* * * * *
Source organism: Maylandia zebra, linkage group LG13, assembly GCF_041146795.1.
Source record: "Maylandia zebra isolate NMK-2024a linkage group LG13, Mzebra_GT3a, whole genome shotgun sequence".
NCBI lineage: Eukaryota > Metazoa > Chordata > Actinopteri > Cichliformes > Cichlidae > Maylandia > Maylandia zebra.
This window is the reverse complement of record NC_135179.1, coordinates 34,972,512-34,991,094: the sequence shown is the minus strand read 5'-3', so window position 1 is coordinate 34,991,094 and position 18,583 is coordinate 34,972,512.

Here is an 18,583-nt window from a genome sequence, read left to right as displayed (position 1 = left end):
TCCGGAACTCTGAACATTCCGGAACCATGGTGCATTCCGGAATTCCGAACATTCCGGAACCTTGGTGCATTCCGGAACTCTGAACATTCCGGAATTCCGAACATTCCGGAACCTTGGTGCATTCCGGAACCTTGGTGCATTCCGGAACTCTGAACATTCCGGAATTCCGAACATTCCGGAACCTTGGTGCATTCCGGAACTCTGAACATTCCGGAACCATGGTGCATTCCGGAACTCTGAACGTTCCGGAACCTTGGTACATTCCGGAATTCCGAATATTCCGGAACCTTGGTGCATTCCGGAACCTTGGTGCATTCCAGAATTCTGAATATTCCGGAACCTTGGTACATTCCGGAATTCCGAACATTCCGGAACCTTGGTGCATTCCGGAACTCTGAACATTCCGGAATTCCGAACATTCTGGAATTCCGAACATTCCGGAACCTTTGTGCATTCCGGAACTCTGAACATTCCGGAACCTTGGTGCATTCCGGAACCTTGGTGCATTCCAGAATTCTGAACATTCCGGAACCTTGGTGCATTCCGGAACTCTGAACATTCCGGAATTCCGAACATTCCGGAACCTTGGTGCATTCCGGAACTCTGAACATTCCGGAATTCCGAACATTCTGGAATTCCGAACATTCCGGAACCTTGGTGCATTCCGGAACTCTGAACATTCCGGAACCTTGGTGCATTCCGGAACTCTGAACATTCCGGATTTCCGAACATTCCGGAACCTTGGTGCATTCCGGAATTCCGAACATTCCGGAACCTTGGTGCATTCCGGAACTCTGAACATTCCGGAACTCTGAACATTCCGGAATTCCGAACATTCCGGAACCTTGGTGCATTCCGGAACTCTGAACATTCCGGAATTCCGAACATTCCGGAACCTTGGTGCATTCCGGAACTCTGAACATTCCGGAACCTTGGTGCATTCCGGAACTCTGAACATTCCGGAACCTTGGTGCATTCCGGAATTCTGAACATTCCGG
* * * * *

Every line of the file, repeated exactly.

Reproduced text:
Source organism: Maylandia zebra, linkage group LG13, assembly GCF_041146795.1.
Source record: "Maylandia zebra isolate NMK-2024a linkage group LG13, Mzebra_GT3a, whole genome shotgun sequence".
NCBI lineage: Eukaryota > Metazoa > Chordata > Actinopteri > Cichliformes > Cichlidae > Maylandia > Maylandia zebra.
This window is the reverse complement of record NC_135179.1, coordinates 34,972,512-34,991,094: the sequence shown is the minus strand read 5'-3', so window position 1 is coordinate 34,991,094 and position 18,583 is coordinate 34,972,512.

Here is an 18,583-nt window from a genome sequence, read left to right as displayed (position 1 = left end):
TCCGGAACTCTGAACATTCCGGAACCATGGTGCATTCCGGAATTCCGAACATTCCGGAACCTTGGTGCATTCCGGAACTCTGAACATTCCGGAATTCCGAACATTCCGGAACCTTGGTGCATTCCGGAACCTTGGTGCATTCCGGAACTCTGAACATTCCGGAATTCCGAACATTCCGGAACCTTGGTGCATTCCGGAACTCTGAACATTCCGGAACCATGGTGCATTCCGGAACTCTGAACGTTCCGGAACCTTGGTACATTCCGGAATTCCGAATATTCCGGAACCTTGGTGCATTCCGGAACCTTGGTGCATTCCAGAATTCTGAATATTCCGGAACCTTGGTACATTCCGGAATTCCGAACATTCCGGAACCTTGGTGCATTCCGGAACTCTGAACATTCCGGAATTCCGAACATTCTGGAATTCCGAACATTCCGGAACCTTTGTGCATTCCGGAACTCTGAACATTCCGGAACCTTGGTGCATTCCGGAACCTTGGTGCATTCCAGAATTCTGAACATTCCGGAACCTTGGTGCATTCCGGAACTCTGAACATTCCGGAATTCCGAACATTCCGGAACCTTGGTGCATTCCGGAACTCTGAACATTCCGGAATTCCGAACATTCTGGAATTCCGAACATTCCGGAACCTTGGTGCATTCCGGAACTCTGAACATTCCGGAACCTTGGTGCATTCCGGAACTCTGAACATTCCGGATTTCCGAACATTCCGGAACCTTGGTGCATTCCGGAATTCCGAACATTCCGGAACCTTGGTGCATTCCGGAACTCTGAACATTCCGGAACTCTGAACATTCCGGAATTCCGAACATTCCGGAACCTTGGTGCATTCCGGAACTCTGAACATTCCGGAATTCCGAACATTCCGGAACCTTGGTGCATTCCGGAACTCTGAACATTCCGGAACCTTGGTGCATTCCGGAACTCTGAACATTCCGGAACCTTGGTGCATTCCGGAATTCTGAACATTCCGG